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Hello, as promised, a few files of my rig: 1-forming the edges of the crankcase and boring the hole for the cylinder. Shanks D-3 mm for aligning the perpendicularity of the cylinder axis to the shaft axis. 2-drilling and boring the diffuser seat. 3 - turning the crankshaft crank and similarly - grinding the crank, the difference in diameters 9 ** and 2 * - the stroke of the engine piston. The choice of the type of fixtures was to maximize the use of only turning operations.
thanks Valery.
neatly drawn. useful to see the part that's being machined, too. looking at the photos and drawing together, I'm better understanding,
  • how and why the part is secured to the faceplate.
  • how the part could be put into required position.
  • and visualising machining the part.

I'll have another look this evening.
curious about the feature (3mm diameter), that has a tolerance.
kind of you to share the detail.
useful ideas and ways of working

I have some rod and steel plate, to make a small faceplate. waiting a day or two, to see whether I can find some 2.5 or 3 inch bar, to slice a disc off.
David
 
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VALERY56

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thanks Valery.
neatly drawn. useful to see the part that's being machined, too. looking at the photos and drawing together, I'm better understanding,
  • how and why the part is secured to the faceplate.
  • how the part could be put into required position.
  • and visualising machining the part.

I'll have another look this evening.
curious about the feature (3mm diameter), that has a tolerance.
kind of you to share the detail.
useful ideas and ways of working

I have some rod and steel plate, to make a small faceplate. waiting a day or two, to see whether I can find some 2.5 or 3 inch bar, to slice a disc off.
David
Hello, I answer: with the help of a dial indicator, beating is controlled on limit switches with a diameter of 3 plus minus 0.002. It should not exceed 0.02 mm. This will ensure that the liner and shaft axes are square. The indicator is installed horizontally in the holder, and by turning the chuck with the faceplate 180 degrees, alternately check the runout of the shanks.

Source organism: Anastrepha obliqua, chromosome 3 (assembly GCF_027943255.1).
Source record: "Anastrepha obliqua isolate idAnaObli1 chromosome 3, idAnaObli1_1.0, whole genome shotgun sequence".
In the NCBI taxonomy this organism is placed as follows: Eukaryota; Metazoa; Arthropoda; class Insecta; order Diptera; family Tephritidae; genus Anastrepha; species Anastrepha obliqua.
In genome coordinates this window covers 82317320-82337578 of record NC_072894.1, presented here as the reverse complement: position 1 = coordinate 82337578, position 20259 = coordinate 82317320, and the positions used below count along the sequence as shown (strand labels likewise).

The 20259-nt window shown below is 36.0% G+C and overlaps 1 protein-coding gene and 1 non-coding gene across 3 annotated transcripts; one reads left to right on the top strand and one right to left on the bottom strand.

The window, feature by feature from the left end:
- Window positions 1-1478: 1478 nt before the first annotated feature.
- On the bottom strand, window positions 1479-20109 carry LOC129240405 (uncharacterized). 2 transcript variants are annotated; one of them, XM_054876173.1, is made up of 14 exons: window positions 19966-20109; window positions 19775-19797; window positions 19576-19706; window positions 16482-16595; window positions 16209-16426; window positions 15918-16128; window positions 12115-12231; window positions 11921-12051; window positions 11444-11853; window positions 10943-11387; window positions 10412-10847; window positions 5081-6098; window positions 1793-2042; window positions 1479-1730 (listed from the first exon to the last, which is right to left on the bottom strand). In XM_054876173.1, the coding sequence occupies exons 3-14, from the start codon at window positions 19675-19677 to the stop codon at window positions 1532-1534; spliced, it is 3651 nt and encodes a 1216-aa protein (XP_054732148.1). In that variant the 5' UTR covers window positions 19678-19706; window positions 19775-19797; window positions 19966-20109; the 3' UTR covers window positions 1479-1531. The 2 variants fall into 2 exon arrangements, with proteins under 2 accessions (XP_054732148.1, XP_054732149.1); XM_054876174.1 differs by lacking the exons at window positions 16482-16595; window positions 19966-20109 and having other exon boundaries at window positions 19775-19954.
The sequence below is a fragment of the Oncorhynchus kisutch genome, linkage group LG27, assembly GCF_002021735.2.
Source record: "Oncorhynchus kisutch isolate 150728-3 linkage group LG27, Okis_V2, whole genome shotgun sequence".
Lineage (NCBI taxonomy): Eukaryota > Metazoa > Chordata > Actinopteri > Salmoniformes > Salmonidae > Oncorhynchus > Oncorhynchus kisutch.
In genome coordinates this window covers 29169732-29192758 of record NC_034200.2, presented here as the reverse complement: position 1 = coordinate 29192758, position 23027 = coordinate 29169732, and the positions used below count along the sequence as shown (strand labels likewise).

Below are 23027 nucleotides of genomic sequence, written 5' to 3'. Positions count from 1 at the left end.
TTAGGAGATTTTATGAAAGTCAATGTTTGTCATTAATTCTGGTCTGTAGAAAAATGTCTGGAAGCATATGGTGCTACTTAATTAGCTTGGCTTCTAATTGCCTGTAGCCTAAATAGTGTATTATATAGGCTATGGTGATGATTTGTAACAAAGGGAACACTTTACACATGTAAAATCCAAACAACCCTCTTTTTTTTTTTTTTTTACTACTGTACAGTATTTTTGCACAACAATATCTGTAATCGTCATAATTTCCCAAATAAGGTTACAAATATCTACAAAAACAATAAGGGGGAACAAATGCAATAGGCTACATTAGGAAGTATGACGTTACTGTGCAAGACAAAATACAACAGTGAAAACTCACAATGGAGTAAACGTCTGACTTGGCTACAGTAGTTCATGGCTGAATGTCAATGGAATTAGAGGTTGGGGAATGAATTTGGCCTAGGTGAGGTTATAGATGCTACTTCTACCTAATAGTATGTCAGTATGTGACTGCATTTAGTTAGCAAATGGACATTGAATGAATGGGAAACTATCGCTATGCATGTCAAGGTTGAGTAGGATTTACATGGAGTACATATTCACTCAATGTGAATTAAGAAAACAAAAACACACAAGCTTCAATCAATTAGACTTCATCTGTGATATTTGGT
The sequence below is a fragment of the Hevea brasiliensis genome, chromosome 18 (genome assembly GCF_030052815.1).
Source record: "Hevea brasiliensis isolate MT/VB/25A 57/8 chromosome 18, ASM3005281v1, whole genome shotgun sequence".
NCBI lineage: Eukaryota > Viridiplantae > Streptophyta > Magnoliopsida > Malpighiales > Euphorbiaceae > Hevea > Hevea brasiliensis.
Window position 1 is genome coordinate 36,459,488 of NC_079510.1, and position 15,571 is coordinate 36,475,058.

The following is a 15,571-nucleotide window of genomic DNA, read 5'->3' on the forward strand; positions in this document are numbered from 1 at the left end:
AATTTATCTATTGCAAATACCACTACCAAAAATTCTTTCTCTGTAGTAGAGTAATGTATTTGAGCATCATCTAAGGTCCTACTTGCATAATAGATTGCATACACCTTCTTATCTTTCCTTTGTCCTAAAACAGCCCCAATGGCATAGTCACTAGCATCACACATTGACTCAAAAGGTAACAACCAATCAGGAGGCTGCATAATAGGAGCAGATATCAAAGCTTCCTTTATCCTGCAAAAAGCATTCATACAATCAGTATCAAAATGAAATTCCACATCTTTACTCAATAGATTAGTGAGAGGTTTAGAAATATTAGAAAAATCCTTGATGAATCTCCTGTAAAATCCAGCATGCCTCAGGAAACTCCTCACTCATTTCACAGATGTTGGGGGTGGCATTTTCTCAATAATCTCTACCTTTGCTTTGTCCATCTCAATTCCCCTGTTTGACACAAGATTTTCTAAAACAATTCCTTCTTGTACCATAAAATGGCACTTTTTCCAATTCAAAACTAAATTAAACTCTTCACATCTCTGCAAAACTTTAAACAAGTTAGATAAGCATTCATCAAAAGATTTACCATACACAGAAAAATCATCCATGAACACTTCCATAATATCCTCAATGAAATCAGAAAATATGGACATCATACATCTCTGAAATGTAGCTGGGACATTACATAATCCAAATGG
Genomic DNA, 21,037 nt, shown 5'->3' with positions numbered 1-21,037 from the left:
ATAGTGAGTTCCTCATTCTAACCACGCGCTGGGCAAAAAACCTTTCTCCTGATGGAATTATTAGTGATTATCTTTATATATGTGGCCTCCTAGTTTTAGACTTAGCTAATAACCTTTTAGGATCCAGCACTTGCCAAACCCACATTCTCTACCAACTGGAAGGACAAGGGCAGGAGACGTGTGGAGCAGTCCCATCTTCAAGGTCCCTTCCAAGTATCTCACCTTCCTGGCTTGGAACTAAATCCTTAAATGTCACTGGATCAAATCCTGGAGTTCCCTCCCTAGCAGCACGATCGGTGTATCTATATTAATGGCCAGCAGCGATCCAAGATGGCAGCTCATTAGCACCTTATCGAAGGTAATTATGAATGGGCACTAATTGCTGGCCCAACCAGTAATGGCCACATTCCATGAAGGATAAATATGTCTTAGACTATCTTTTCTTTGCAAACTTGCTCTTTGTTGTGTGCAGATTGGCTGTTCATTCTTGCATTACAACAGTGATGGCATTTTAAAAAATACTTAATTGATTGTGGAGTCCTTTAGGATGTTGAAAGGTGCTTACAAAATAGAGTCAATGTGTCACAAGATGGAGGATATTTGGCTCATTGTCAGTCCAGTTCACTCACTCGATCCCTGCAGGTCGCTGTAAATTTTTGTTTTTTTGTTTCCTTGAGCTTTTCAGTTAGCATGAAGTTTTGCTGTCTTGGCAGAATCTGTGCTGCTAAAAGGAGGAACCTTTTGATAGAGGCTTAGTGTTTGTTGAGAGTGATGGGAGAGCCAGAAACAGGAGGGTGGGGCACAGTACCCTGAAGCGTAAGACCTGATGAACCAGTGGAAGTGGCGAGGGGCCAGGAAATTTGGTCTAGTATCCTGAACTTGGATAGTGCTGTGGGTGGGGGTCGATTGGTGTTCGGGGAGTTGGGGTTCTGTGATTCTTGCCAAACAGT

VALERY56

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Hello, and at the end of my publication on a 0.2 cc diesel engine, I would like to present you with drawings of its parts. Tolerances and fits are not specified, and are performed with the highest possible accuracy in your conditions. For your information, the prototype (in the video) worked for about 2 hours without any noticeable deterioration in compression and startup. Good luck!
 

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sniffipn

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Hello, and at the end of my publication on a 0.2 cc diesel engine, I would like to present you with drawings of its parts. Tolerances and fits are not specified, and are performed with the highest possible accuracy in your conditions. For your information, the prototype (in the video) worked for about 2 hours without any noticeable deterioration in compression and startup. Good luck!
kind of you to share the detailed drawings, Valery.

reminded me of the of the AE 0.5cc, 'hidden' under my desk. rather dusty after 30+ years - and compression screw a little rusty.

1607796117519.png


once progress made with other projects - and a simpler engine machined first - maybe there will be one machined to your drawings too.

there is a tin of fuel packed away, but sadly, i doubt much ether remains in it.
David
 
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Peter Twissell

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Sniffipn,
A few weeks ago I rediscovered a PAW diesel engine which has been put away for some 40 years, along with a can of fuel.
After a quick clean up, the old engine fired up, using the old fuel!
I think if the can is properly sealed, the ether stays in solution.
Apologies for thread drift.
 

Mechanicboy

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there is a tin of fuel packed away, but sadly, i doubt much ether remains in it.
If the fuel looks thinly liquid like water and smells of ether, then the fuel is fully usable. Seeing the fuel viscous, ether has evaporated away. A tight fuel jug holds ether for many years.